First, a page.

Authorities in India, within the South Indian state of Tamil Nadu, have declared that many of the elephants kept in temples are obese.
In many parts of India, elephants are kept in temples for taking part in religious ceremonies and festivals. Many of these elephants are over-pampered and do not receive sufficient exercise, according to the Silobreaker. This has led to many of them becoming over-weight, leading to health issues.
Authorities in the South Indian state of Tamil Nadu have launched a campaign to reduce the obesity levels of the ceremonial elephants. This involves issuing new diet instructions, based on advice from veterinarians, and an exercise regime.
In the wild elephants consume a varied diet. In captivity, the diet can be very narrow and can include sugary foods. In the wild, elephants consume around 330 pounds of plant matter each day. Also in the wild, elephants are required to navigate rough terrain and traverse long distances. These are conditions very different to the confines of the temple. It has been reported before that elephants kept in zoos suffer with obesity and poor health.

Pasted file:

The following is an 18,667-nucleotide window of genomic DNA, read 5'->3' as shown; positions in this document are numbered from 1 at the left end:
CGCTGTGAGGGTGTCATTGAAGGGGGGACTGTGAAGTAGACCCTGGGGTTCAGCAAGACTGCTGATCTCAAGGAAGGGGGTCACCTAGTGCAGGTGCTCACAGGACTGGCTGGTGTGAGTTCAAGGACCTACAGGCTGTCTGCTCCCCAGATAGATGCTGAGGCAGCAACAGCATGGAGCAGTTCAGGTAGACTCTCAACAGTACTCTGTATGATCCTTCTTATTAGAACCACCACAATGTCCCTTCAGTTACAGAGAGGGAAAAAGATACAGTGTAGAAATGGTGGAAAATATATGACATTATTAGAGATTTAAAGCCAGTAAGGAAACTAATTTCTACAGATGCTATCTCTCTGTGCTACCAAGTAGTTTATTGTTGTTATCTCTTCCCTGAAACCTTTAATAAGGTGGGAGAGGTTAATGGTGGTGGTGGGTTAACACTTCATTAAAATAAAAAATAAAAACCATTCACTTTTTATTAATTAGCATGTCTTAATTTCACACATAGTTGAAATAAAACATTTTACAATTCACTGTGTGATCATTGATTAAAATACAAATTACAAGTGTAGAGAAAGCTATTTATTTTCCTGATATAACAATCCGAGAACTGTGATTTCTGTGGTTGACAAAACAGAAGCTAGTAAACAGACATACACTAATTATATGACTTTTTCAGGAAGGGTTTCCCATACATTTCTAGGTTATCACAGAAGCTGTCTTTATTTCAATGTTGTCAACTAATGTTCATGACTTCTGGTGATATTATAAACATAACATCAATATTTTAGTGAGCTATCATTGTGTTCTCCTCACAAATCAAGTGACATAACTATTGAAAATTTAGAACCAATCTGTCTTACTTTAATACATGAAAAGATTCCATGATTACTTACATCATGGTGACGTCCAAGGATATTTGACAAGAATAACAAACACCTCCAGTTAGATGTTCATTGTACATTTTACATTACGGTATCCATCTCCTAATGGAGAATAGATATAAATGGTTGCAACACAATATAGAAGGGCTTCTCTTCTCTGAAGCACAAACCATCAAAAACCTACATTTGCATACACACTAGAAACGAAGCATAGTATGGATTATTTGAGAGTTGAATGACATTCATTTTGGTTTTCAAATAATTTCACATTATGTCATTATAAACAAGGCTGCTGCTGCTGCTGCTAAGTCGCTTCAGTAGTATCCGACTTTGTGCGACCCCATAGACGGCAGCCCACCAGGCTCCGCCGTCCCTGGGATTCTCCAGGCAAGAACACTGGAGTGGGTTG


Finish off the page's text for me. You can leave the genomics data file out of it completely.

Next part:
The Indian elephant (Elephas maximus indicus) is an endangered species. These elephants are typically smaller than African elephants. The largest elephants grow to 11 feet tall.
The extent of the problem is captured in a quotation from Pon Jayaraman, executive officer of the Madurai Meenakshi Amman, who told the BBC about one elephant: "The female temple elephant - 15 year-old Parvathi - is overweight by 500kg and efforts are on to reduce it."
In a case, a different elephant, captive to the Kallazagar Temple weighs 700kg more than the optimum for its age.